Difference between revisions of "Bosnia-Hercegovina - General Information"
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Revision as of 13:15, 16 November 2010
- 1 National railway system
- 2 Currency
- 3 UIC code
- 4 Timetable
- 5 Maps
- 6 Gauge
- 7 Electrification
- 8 Rule of the road
- 9 Other Railways
- 10 Tourist Lines
- 11 Metro
- 12 Trams
- 13 Recent and future changes
- 14 Corridor Trains
- 15 Special Notes
- 16 See also
National railway system
- In the Muslim-Croat Federation: Željeznice Federacije Bosne i Hercegovine (ŽFBH, formerly ŽBH).
- In the Republika Srpska: Željeznice Republike Srpske (ŽRS).
The boundary stations between the two entities are (in the order ŽRS - ŽFBH):
- Blatna - Otoka Bosanska on the Novi Grad - Bihać line.
- Rječica - Maglaj on the Doboj - Sarajevo line.
- Brčko - Bukovac on the Drenovci - Tuzla line.
- Petrovo Novo - Miričina on the Doboj - Tuzla line.
- Modriča - Gradačac (no freight traffic).
- Caparde - Kalesija on the Tuzla - Zvornik line (no passenger service).
- Language: Bosnian, Serbian and Croatian according to area.
Konvertibilna Marka (Convertible Mark), symbol KM. 1 KM was set = 1 Deutsche Mark. Since replacement of the Mark by the euro in 2002, KM use the same fixed exchange rate to the Euro (1.95583) as the Deutsche Mark. Euro notes (not coins) are widely accepted.
- ŽFBH: numeric 50; alpha BIH
- ŽRS: numeric 44; alpha BIH
Originally, ŽFBH was allocated code 89. When ŽRS was later formed, the ŽFBH code was changed to 50). However, the alpha codes for both systems are apparently BIH.
- ŽRS: www.zrs-rs.com/cijena.php. Although an 'English' button is offered, the link is invalid.
- ŽFBH: No journey planner as such is available, but www.zfbh.ba/zfbhenx/konekcija_en.php provides a drop down list of stations, for which either 'departures' or 'arrivals' can be selected.
- No downloadable timetable appears to be available on the official ŽRS website, although a numerical list of trains can be found at www.zrs-rs.com/red_voznje.php, and clicking on a particular train gives a pop-up window giving detailed times. However, an unofficial one is available at hzhr.files.wordpress.com/2009/12/zrs_rv_09-10.pdf. This URL will obviously change from year to year, but a higher level link at hzhr.wordpress.com will probably be updated each year to point to the current timetable.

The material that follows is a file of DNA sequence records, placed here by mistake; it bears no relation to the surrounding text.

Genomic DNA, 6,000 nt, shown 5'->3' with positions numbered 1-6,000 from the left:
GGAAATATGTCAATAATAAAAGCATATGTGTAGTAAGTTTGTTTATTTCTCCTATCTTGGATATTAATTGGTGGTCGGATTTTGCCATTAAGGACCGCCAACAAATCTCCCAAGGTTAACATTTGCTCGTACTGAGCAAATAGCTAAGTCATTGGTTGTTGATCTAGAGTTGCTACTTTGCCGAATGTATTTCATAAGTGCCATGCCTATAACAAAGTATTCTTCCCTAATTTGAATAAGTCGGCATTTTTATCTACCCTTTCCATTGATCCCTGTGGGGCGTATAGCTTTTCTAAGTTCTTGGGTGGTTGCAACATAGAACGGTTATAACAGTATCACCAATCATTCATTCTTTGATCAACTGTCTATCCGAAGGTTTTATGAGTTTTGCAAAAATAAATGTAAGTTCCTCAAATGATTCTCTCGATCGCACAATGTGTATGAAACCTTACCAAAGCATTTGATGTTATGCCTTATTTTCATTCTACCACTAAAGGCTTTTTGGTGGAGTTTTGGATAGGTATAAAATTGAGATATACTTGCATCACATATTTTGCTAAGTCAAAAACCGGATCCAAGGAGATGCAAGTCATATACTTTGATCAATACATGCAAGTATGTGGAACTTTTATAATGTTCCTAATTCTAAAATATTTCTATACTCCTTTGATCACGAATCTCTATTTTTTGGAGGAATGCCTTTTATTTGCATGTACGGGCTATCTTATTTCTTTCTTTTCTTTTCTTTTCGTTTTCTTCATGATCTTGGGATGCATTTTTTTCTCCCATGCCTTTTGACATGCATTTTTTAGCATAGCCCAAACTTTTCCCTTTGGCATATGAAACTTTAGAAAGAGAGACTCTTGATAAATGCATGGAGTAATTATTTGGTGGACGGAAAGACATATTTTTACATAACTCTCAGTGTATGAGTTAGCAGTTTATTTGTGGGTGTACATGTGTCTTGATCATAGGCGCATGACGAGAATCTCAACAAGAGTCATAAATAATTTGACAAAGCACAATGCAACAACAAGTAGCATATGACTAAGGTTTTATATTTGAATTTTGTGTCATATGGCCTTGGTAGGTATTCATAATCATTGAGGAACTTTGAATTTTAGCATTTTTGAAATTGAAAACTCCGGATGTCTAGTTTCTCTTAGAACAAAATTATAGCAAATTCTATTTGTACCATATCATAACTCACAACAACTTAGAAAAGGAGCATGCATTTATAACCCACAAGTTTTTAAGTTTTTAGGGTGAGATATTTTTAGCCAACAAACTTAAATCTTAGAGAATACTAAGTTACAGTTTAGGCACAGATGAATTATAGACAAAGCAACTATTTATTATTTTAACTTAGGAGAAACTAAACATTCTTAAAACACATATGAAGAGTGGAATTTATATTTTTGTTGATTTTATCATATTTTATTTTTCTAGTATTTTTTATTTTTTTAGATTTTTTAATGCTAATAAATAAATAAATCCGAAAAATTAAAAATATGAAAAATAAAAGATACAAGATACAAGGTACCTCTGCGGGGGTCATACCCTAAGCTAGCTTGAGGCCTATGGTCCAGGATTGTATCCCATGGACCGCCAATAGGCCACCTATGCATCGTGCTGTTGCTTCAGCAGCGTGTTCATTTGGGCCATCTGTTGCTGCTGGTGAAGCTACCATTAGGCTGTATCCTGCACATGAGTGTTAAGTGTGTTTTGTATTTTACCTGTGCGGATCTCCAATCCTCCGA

- No downloadable timetable appears to be available on the official ŽFBH website.
- ŽRS publishes a timetable in booklet form "Red Voznje" that also includes many ŽFBH services, particularly around the ŽRS/ŽFBH border areas.
- ŽFBH does not publish a timetable book, but schedules are posted in stations.
There is no published map, except that in M.G. Ball's "European Railway Atlas".
Rule of the road
Recent and future changes
BHŽJK [Bosansko Hercegovačka Željeznička Javna Korporacija] is the umbrella organisation that co-ordinates ŽRS and ŽFBH activities. It has offices in Doboj.
International services to Croatia and beyond have been introduced recently as follows:
- via the Dobrljin - Volinja crossing: one daily train pair between between Ploče and Zagreb;
- via the Šamac (formerly Bosanski Šamac) - Slavonski Šamac crossing: one daily train pair between Banja Luka and Beograd, and one daily train pair between Sarajevo and Budapest;
- via the Brčko - Gunja crossing: one daily train pair between Tuzla and Drenovci, with connections to/from Vinkovci.
A number of passenger services ceased during the war (1991 onwards): prospects for re-opening are slim though all (except Modriča - Gradačac) carry freight traffic:
- Podlugovi - Vareš
- Modriča - Gradačac
- Tuzla - Živinice - Banovići
- Omarska - Tomašica
- Bihać - Martin Brod - Knin (Croatia)
A new route from Valjevo via Zvornik (in Serbia) to Tuzla (in Bosnia-Hercegovina) was started before the break-up of Yugoslavia. Completion of the Zvornik to Tuzla section was interrupted by the war in 1991 but has since been largely finished. The line carries no regular traffic but has seen occasional SFOR military traffic.Note that this line is shown wrongly, or not at all, on many maps, and actually runs from Rasputnica [= junction] Donja Borina, just south of Brasina on the line to Zvornik Grad, via a cross-border river bridge to Zvornik Novi (where there is a large works) then on to Caparde and Kalesija before ending at Živinice, which is on a freight line south from Tuzla. The Beograd - Banja Luka service was intended to run this way but runs instead via Šamac (see above), possibly because of the SFOR traffic and poor track condition on the ŽS (former JŽ) line between Ruma and Zvornik. Work on the Valjevo to Zvornik section was stopped - some construction work can be seen at the Valjevo end - but there are plans of a restart using EU finance.
There are optimistic plans by ŽRS to connect the isolated Bijeljina - Velino Selo - Sid ŽS (former JŽ) line to the Doboj - Šamac line, branching off just north of Milosevac on the Šamac line and running through Brčko to Bijeljina. This would provide a direct link to Serbia, to eliminate the need to cross into Croatia or the Muslim-Croat Federation, and would connect the western and southern parts of the Republika Srpska.
Under no circumstances should disused railway lines or installations be explored, because they may not have been cleared of mines.